We live in a truly digital world and digital commerce is a central feature of that new lifestyle. However, when a transaction problem (dispute) occurs, we rapidly move from Digital Commerce to Analog Customer Support. In other words, your customer will either pick up the phone or start a chat session. Arguably, this is the most fraught and challenging part of what is now called the “post-sale journey” (aka post-sale experience). While there are other options, the fact is that these two, human-centric analog approaches are how the vast majority of disputes are initiated.
And once we go analog, the well-known problems of negligible efficiency gains, lack of scalability, and inconsistency of CSR skill all converge. The most common systems we have focus on the metrics of call length, call queues, and CSR skill/satisfaction ratings.
Yet, these metrics can miss the most important problem of “going analog” for disputes and problem transactions: the simple fact that the costs associated with the analog handling of disputes is far higher than just about any other kind of CSR action! And few organizations are gathering the detailed information that would alert them to this fact, or building systems to replace high cost analog interaction.
Basic common sense makes it clear that handling problems and disputes in this manner is going to cost much more than other phone/chat interactions. This type of contact is going to demand more time, unless the eCommerce company immediately “gives away the store”, by providing a full refund, return shipping, and/or a credit with no questions asked; while the aim of delivering customer satisfaction is appropriate, the approach is putting tremendous burdens on your company’s financial performance.
Many of the activities that drive up customer support center costs in “analog mode” are well-known. Others, however, are less visible and, regrettably, in some cases difficult to ascertain. Some of the most obvious include:
- Longer calls – Most transaction problems aren’t simple, there’s a lot of back and forth, gathering of information, checking warranty/refund policies, and listening to the customer complaint.
- “Policy Pushing” – When the customer doesn’t like the outcome, there is a natural tendency for the customer to push the CSR to go “beyond” the policies in place. Costly minutes of whining, threatening, and other chatter result. In addition, the CSR must take the time, often repeatedly to explain the policy.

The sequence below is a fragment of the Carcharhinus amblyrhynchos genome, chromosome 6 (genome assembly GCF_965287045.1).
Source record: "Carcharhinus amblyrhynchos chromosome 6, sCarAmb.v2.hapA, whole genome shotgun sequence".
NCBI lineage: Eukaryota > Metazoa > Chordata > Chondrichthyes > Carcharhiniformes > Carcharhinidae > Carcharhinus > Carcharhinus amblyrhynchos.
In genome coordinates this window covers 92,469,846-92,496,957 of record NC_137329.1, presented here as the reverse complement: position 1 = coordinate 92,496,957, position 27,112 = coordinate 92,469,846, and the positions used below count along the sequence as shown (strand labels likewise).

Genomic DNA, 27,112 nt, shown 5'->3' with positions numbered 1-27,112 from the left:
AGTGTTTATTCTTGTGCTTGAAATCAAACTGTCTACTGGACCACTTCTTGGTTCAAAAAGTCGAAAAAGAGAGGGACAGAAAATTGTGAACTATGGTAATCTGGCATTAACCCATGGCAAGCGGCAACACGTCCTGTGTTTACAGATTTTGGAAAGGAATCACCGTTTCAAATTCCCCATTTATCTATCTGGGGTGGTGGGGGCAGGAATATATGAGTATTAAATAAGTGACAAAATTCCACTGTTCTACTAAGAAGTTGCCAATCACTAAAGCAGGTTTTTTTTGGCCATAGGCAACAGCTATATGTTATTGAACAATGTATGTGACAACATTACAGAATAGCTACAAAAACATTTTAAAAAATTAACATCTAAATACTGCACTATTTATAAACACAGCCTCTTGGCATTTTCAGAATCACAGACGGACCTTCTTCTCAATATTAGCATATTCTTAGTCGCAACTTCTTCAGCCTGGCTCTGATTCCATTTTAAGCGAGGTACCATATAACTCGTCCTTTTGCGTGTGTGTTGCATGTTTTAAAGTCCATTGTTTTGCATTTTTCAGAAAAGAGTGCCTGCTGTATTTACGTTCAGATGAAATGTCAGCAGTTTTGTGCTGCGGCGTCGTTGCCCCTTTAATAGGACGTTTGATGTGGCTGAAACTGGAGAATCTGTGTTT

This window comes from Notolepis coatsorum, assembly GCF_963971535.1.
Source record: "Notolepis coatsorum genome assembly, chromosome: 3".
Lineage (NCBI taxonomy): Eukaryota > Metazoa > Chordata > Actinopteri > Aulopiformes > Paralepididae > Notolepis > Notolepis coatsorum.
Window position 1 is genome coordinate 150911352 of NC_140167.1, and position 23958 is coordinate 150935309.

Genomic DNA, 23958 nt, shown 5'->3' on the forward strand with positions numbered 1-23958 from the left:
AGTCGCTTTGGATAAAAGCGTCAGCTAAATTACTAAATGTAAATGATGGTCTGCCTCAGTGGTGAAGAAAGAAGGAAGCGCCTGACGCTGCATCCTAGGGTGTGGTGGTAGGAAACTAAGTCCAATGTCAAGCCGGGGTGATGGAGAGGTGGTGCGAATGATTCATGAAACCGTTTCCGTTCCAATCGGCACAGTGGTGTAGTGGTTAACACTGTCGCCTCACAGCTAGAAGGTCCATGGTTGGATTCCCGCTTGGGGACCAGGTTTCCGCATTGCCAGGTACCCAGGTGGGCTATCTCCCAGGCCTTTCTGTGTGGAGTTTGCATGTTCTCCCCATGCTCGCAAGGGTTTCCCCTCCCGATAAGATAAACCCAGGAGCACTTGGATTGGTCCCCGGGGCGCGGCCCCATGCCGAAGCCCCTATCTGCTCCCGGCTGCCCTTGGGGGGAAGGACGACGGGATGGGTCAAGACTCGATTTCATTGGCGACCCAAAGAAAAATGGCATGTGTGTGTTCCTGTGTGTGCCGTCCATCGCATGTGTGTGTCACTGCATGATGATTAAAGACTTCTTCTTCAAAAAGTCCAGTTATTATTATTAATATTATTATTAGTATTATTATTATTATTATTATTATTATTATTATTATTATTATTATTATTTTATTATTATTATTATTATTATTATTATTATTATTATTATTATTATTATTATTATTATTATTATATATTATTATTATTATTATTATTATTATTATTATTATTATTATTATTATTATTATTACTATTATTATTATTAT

- Re-contacts – A leading contributor to contact volumes because the issue was not resolved properly, the customer didn’t understand the resolution or CS didn’t anticipate the next problem that invariably arises from the first problem.
- Escalation Costs – While it’s not 100% true, about 99.99% of all escalations are due to a transaction problem. And the cost of management or better trained staff to handle escalations are much higher than the first level CSR.
- Stringent Policies on Returns – Many commerce companies have the same return policies for a $10 coffee mug as they do for a $2,500 audiophile system. Despite the fact that they are very different animals. At the ends of the price scale, calls can be longer because the “one-size-fits-all” returns policy fits poorly.
- Cost of Compensating the Customer – Finally, at the end of the transaction problem, the customer is typically compensated for their trouble and the merchant frequently takes back what are often unsalable goods. Even restocking fees (which create more friction with the customer) might not help merchants recapture the cost of reselling the item. This is just one more cost, often a large one that makes transaction problems much more expensive.
The Return on Resolution™ Imperative
Ecommerce companies must focus on the true cost of transaction problems, and how using analog approaches only adds to the cost of resolving them The typical approach of focusing on the value of customer loyalty and the amount of lost sales goes only part of the way in developing a true understanding of the issue.
It is also makes it abundantly clear that digital systems for handling transaction problems and similar issues will, to quote the head of customer care for one of our major customers, “help keep resolutions consistent and fair, keep policies up to date with legal and business changes, enable quicker resolution time to customers and provide 24/7 support to human teams.”
In our next post, we’ll be sharing data from one large eCommerce company that demonstrates the economic difference between resolving transaction problems versus other types of contacts, so stay tuned for that!